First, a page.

2017 Company Profiles: QuinTron Instrument Company, Inc.
Take the Guesswork Out of Gas Work
Established in 1962, QuinTron Instrument Company, a family-owned business, manufactured gas chromatographs (GC) for respiratory gas analysis in the pulmonary field. A gastroenterologist approached QuinTron in the 1970s, seeking analysis of trace concentrations of hydrogen, which led the company to manufacture GCs specifically for breath tests in 1978.
In 1981, QuinTron introduced its first analyzer for this special application and from that time forward, it became dedicated to this special field and developed multiple lines of analyzers and accessories that are marketed around the world.
Breath testing with QuinTron’s analyzers and patented collection devices provides economic and safe alternatives, compared to more invasive procedures, such as blood tests, biopsies and/or obtaining aspirate for culturing.
Driven by Research, Guided by Science
Breath tests were first used as an indicator that complex sugars were not broken down and absorbed in the small intestine during the digestion of foods. Hydrogen (H2) was measured in the breath after administering a dose of the sugar to be studied. The widest application of the test was for lactose intolerance. The hydrogen breath-test (often referred to as the HBT or BHT) replaced a blood test, which was based on the absence of a blood glucose response following lactose ingestion. The blood test is not as reliable as the breath hydrogen test, since it produces a greater proportion of false-negative and false-positive tests. When the reliability and simplicity of the breath-H2 test was demonstrated with lactose, it was soon applied to other complex sugars like fructose (from fruits), maltose (from some starches) and sucrose (common table sugar, which is rarely absorbed). It has also been used to indicate that some people are unusually sensitive to sorbitol, an artificial sweetener used in dietetic candy, sugar-free chewing gum and other dietetic foods.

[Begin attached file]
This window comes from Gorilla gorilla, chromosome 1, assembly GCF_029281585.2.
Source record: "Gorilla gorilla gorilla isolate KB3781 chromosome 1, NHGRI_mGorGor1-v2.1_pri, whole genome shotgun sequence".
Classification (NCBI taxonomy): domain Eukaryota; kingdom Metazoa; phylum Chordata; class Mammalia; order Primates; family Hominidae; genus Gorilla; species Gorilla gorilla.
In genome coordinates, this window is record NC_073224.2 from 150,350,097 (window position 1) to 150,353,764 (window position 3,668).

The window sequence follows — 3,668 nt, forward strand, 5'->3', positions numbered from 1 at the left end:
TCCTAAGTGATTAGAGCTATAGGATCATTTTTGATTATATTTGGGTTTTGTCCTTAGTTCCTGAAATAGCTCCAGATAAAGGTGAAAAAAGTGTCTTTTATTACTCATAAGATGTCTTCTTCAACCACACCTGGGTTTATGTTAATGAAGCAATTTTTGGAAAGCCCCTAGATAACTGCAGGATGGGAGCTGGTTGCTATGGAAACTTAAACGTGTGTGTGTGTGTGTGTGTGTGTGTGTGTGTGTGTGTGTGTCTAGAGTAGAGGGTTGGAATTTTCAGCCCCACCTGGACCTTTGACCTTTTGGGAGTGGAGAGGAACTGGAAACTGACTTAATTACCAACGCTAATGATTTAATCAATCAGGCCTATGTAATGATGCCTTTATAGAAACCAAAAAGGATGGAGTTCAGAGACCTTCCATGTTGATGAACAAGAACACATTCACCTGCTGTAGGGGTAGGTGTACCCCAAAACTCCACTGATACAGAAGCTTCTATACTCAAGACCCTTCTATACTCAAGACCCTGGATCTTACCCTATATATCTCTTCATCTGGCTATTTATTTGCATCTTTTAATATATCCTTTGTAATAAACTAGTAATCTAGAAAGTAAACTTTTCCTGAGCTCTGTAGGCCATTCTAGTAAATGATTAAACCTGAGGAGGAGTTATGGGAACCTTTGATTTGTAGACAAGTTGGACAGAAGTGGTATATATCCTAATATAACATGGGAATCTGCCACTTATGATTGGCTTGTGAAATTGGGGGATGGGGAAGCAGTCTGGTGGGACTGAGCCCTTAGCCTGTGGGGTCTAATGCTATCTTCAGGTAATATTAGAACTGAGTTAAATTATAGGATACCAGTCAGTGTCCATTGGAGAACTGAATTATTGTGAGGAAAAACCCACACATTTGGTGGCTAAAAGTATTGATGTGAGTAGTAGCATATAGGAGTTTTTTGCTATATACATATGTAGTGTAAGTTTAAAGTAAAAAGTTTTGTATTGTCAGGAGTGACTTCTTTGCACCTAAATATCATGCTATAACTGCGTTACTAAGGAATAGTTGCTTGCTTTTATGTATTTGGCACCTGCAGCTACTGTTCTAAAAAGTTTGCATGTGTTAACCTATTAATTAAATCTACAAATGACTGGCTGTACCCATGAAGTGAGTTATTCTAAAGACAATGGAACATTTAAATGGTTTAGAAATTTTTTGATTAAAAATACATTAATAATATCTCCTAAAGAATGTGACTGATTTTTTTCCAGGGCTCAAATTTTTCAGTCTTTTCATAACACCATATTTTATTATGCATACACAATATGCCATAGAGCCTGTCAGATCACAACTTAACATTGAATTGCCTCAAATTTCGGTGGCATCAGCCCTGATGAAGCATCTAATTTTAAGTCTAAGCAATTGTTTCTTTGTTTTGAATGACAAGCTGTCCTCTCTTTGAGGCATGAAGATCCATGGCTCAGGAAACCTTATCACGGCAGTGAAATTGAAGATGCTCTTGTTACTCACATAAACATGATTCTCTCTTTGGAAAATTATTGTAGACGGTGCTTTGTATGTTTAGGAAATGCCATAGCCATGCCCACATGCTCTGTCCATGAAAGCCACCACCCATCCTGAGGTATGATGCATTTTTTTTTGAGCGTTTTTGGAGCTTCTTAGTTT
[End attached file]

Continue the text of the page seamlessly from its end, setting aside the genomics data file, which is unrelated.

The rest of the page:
Initially, trace gases were analyzed only for hydrogen. As studies indicated that methane (CH4) was also an important intestinal gas to be considered, QuinTron developed analyzers that measure breath samples for both hydrogen and methane. The addition of methane measurement provides practitioners with the most comprehensive information to help treat their patients with carbohydrate malabsorption and small intestinal bacterial overgrowth (SIBO).
Practitioners have a choice in how to provide breath testing to their patients. Some practitioners prefer to have a QuinTron BreathTracker on-site, which allows them to have immediate information to best treat their patients. Other practitioners elect to participate in a kit program that allows them to dispense breath test kits to their patients, which permits the patients to easily collect their own samples at home or work. The samples are then submitted to a facility where analysis is performed.
Most Common Tests
• Small Intestinal Bacterial Overgrowth (SIBO)
• Lactose Intolerance
• Fructose Intolerance
• Sucrose Intolerance
• Xylose Intolernace